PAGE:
- Some days multi-color spinners can be the answer. Orange/Gold, Black/Red, Silver/Blue, Bronze/black have all brought me and others a lot of success.
Best Spinning lures for trout fishing
Blue Fox Vibrax
Blue Fox is best known for its Vibrax in-line spinner. The Vibrax swims 2-6 feet deep, which is great for deeper pools or faster water where many spinners just dance across the surface. The design helps to reduce line twist, which can be an annoying problem when using many spinners. Blue Fox supplies all Vibrax spinners with VMC hooks. I have never had a VMC hook fail or let me down. For trout I rate them as good as any on the market. There is no need to worry about cheap hooks bending or straightening out when fighting the trout of a lifetime.
The Vibrax is quite a heavy spinner for its size. I often use them for more powerful casts to punch into a gusty headwind. The extra weight makes the Vibrax a good in-line spinner to use on lakes or larger rivers where casting distance can be more crucial.
Blue Fox is owned by Rapala, so has worldwide distribution. In the united states, Blue Fox Spinners are most popular on the West Coast. The spinners also have a strong following in Canada, Northern Europe and New Zealand.
The best value for money is by purchasing a combination pack such as the Super Vibrax Tri-pack. They retail for around $9.50, or $3.15 each. Each pack contains three 1/8 oz spinners.
Another great value pack is the Blue Fox Flash series kit. This pack comes with five Blue Fox spinners retails for around $12.98. Which is $2.60 per spinner, making them great value for money. These holographic spinners by design run at a depth of five feet. The extra bling make them an excellent choice for targeting stillwater rainbow trout.
The most distinctive feature of the classic Panther Martin Spinner is the larger than average blade, which starts spinning at any retrieve speed. The large blade has a strong vibration which I can easily feel through my rod. The larger blades also means more flash, which can increase the chance of attracting trout.
Panther Martin started manufacturing Spinners in Italy over 63 years ago, and they claim to be the inventor of the original inline spinner (Mepps also makes the same claim for their Aglia). Today, Panther Martins are popular lures throughout Europe and in the American Northeast, many trout from Virginia to Maine have fallen victim to them over the years.
Panther Martin assembles most of their Spinners in the United States, although the original Italian manufactured ones maintain a cultlike following. Panther Martin sells a variety of combination packs, making them among the cheapest of brand name spinner manufacturers.
One of the cheapest ways to buy Panther Martin spinners suitable for trout fishing is their Deadly dozen box. That way you get a dozen American made lures for just over $3 each.
I spent a long time studying their various packs, trying to find one with what I feel is my favourite combination of colours. Many were close, but the Best of the Best 3 Pack comes closest to what I feel works the best across a wide range of fishing conditions. The pack basically covers all the bases, with a silver and red spinning to provoke strikes, a gold and dark lure for cloudy conditions, and finally a more natural pattern for wary trout. At around $3.60 per spinner, it is still a good saving.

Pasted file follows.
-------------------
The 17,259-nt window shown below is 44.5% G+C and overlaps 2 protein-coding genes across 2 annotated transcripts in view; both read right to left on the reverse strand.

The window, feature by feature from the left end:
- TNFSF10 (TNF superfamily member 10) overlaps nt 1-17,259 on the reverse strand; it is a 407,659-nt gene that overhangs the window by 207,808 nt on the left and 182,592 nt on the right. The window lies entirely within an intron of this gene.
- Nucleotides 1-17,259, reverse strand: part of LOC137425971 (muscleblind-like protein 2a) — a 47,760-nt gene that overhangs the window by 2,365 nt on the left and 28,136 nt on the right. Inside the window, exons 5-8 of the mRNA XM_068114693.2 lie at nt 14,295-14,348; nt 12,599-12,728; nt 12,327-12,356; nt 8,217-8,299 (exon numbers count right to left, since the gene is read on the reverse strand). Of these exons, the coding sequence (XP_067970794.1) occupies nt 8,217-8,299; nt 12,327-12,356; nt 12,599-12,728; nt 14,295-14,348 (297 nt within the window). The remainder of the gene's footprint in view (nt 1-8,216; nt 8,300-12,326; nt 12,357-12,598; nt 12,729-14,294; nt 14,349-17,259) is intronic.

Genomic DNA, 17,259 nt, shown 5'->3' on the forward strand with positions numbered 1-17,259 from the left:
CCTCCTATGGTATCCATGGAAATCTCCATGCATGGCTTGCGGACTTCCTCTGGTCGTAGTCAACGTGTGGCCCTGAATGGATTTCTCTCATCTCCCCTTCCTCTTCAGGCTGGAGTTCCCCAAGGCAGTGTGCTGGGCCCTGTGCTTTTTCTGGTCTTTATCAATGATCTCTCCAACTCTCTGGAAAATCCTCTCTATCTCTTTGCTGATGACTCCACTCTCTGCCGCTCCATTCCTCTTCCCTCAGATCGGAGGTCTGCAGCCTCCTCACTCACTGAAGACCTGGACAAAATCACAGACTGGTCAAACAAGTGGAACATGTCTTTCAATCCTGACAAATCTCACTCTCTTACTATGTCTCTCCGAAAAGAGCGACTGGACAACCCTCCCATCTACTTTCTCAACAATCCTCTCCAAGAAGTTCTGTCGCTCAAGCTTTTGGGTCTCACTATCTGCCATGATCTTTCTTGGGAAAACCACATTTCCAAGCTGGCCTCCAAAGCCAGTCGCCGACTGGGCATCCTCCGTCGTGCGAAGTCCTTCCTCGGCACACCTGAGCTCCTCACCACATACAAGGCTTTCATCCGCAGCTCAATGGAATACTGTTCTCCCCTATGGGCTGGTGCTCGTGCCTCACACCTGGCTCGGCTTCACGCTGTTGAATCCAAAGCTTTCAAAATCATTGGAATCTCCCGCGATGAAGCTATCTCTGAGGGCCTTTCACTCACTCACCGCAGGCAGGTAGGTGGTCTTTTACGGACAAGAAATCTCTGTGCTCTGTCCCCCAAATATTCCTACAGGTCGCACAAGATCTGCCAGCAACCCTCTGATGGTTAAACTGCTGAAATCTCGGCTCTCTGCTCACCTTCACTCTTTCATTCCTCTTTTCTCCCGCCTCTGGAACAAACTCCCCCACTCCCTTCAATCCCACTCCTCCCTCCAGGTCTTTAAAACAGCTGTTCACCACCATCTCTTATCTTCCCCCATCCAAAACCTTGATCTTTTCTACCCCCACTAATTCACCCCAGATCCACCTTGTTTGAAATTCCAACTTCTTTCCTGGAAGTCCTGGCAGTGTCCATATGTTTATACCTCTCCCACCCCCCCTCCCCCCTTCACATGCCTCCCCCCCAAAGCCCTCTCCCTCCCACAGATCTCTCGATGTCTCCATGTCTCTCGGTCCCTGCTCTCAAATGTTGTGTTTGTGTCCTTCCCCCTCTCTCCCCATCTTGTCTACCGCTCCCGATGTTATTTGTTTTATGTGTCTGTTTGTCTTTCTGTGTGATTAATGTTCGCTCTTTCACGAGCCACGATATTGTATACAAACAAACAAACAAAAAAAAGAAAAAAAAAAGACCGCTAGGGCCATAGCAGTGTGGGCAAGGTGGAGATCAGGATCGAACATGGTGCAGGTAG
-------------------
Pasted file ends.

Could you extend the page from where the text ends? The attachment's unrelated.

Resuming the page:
I am a fan of the classic Aglia spinner. It is heavier than most, which allows longer casts or a deeper run. If you want more casting distance, then it is worth trying the Aglia Long Cast. Designed with increase weight and a more aerodynamic which allows for longer casts.
I can still remember my first Mepp in-line spinner. It was a size #1 black fury which I found hanging from a willow branch across a small pool I was fishing. Being a poor student, I did not hesitate to swim across and retrieve it. Compared with the cheap spinners and lures I was using, it was a thing of beauty. I landed many good brown trout on it. Unlike the cheap lures I was using, it never corroded and I could always retrieve it.
Invented in 1938 France, the Aglia sold in the millions. The Mepps Aglia was the original in-line spinner. Today they are made in the United States and France. They assemble them from high quality components which are coated in a durable and chip resistant finish. The well deserved reputation justifies the price premium. When Mepps Aglia is held beside a cheaper imitation, there is an obvious difference in quality. The Meps Aglia simply feels more premium.
Another highly rated Spinner from the Mepps stable is the Thunder Bug, the unique design better mimics larger insects such as its namesake. The Thunder bug is a petite lure, so ideal for trout fishing in small streams.
Here I covered only a handful of variations, but Mepps spinners are suitable for any fishing style. For better value, I suggest purchasing a combo pack which comes with several of the more popular models. One of the best value for money packs is the Mepps Aglia Plain Trout Fishing Lure Pocket Pack. Costing $4.30 per spinner.
Are cheap chinese spinners any good?
Chinese made spinners have saturated the market over the last couple of decades. At first glance these spinners look the part, with a wide selection of colours and blade variations. Unfortunately, these spinners are typically poor quality. They cut too many corners, including the use of poor quality metal. The wire which holds the spinner together is often thin and soft. Rust prone blades that only spin when they feel like it. With hooks so soft and brittle, that I expect them to bend or snap on even a modest fish.
But the low price is attractive, it is possible to buy large numbers of generic spinners for the price of a single name brand product. I personally struggle to trust them to hold a big trout, but at the same time I do not advise against trying them. They can catch fish, I even use them myself when fishing in overgrown streams or around foul ground where I expect to lose gear. Feels much better losing a 50c spinner compared with a $7 one. One piece of advice is to replace the supplied hook with a better quality one. For value I recommend the Mustad 3351 classic treble hook.